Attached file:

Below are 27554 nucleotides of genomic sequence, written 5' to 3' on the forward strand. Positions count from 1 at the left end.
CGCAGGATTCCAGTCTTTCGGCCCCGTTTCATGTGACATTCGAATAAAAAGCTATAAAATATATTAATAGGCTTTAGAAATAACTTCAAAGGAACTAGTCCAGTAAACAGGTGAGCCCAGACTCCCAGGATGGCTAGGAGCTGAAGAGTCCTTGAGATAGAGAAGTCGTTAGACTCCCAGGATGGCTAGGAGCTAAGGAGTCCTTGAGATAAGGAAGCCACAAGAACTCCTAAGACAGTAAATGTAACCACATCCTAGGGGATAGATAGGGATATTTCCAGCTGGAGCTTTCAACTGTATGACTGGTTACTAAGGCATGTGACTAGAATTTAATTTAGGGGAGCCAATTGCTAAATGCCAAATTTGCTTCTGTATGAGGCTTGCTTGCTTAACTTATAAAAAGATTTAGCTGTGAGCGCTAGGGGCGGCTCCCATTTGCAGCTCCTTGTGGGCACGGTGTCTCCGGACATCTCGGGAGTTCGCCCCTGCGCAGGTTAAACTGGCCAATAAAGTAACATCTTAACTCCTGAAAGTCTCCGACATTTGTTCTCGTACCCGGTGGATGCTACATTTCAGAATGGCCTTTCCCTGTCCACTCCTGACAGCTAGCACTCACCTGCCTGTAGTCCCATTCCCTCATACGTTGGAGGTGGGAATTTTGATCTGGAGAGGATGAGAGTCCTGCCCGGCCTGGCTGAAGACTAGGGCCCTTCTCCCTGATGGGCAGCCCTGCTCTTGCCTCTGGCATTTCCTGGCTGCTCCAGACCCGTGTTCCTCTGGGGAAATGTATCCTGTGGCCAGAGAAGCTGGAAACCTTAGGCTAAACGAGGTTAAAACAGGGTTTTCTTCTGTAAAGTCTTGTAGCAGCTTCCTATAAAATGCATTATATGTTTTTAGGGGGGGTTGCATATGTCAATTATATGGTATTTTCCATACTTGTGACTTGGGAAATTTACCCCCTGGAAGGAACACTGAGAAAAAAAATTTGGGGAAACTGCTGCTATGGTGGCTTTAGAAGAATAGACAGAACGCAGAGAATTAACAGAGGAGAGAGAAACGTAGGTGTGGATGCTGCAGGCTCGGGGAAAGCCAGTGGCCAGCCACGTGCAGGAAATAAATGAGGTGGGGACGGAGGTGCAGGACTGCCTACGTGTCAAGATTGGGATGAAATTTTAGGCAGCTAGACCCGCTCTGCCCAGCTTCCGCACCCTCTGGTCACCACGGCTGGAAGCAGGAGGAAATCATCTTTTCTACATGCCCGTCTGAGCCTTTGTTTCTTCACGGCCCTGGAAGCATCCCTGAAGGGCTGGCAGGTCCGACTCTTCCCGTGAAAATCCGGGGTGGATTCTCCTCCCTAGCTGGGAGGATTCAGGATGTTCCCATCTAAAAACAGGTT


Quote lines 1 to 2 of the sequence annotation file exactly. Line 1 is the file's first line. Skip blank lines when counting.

Below are 27554 nucleotides of genomic sequence, written 5' to 3' on the forward strand. Positions count from 1 at the left end.
CGCAGGATTCCAGTCTTTCGGCCCCGTTTCATGTGACATTCGAATAAAAAGCTATAAAATATATTAATAGGCTTTAGAAATAACTTCAAAGGAACTAGTCCAGTAAACAGGTGAGCCCAGACTCCCAGGATGGCTAGGAGCTGAAGAGTCCTTGAGATAGAGAAGTCGTTAGACTCCCAGGATGGCTAGGAGCTAAGGAGTCCTTGAGATAAGGAAGCCACAAGAACTCCTAAGACAGTAAATGTAACCACATCCTAGGGGATAGATAGGGATATTTCCAGCTGGAGCTTTCAACTGTATGACTGGTTACTAAGGCATGTGACTAGAATTTAATTTAGGGGAGCCAATTGCTAAATGCCAAATTTGCTTCTGTATGAGGCTTGCTTGCTTAACTTATAAAAAGATTTAGCTGTGAGCGCTAGGGGCGGCTCCCATTTGCAGCTCCTTGTGGGCACGGTGTCTCCGGACATCTCGGGAGTTCGCCCCTGCGCAGGTTAAACTGGCCAATAAAGTAACATCTTAACTCCTGAAAGTCTCCGACATTTGTTCTCGTACCCGGTGGATGCTACATTTCAGAATGGCCTTTCCCTGTCCACTCCTGACAGCTAGCACTCACCTGCCTGTAGTCCCATTCCCTCATACGTTGGAGGTGGGAATTTTGATCTGGAGAGGATGAGAGTCCTGCCCGGCCTGGCTGAAGACTAGGGCCCTTCTCCCTGATGGGCAGCCCTGCTCTTGCCTCTGGCATTTCCTGGCTGCTCCAGACCCGTGTTCCTCTGGGGAAATGTATCCTGTGGCCAGAGAAGCTGGAAACCTTAGGCTAAACGAGGTTAAAACAGGGTTTTCTTCTGTAAAGTCTTGTAGCAGCTTCCTATAAAATGCATTATATGTTTTTAGGGGGGGTTGCATATGTCAATTATATGGTATTTTCCATACTTGTGACTTGGGAAATTTACCCCCTGGAAGGAACACTGAGAAAAAAAATTTGGGGAAACTGCTGCTATGGTGGCTTTAGAAGAATAGACAGAACGCAGAGAATTAACAGAGGAGAGAGAAACGTAGGTGTGGATGCTGCAGGCTCGGGGAAAGCCAGTGGCCAGCCACGTGCAGGAAATAAATGAGGTGGGGACGGAGGTGCAGGACTGCCTACGTGTCAAGATTGGGATGAAATTTTAGGCAGCTAGACCCGCTCTGCCCAGCTTCCGCACCCTCTGGTCACCACGGCTGGAAGCAGGAGGAAATCATCTTTTCTACATGCCCGTCTGAGCCTTTGTTTCTTCACGGCCCTGGAAGCATCCCTGAAGGGCTGGCAGGTCCGACTCTTCCCGTGAAAATCCGGGGTGGATTCTCCTCCCTAGCTGGGAGGATTCAGGATGTTCCCATCTAAAAACAGGTT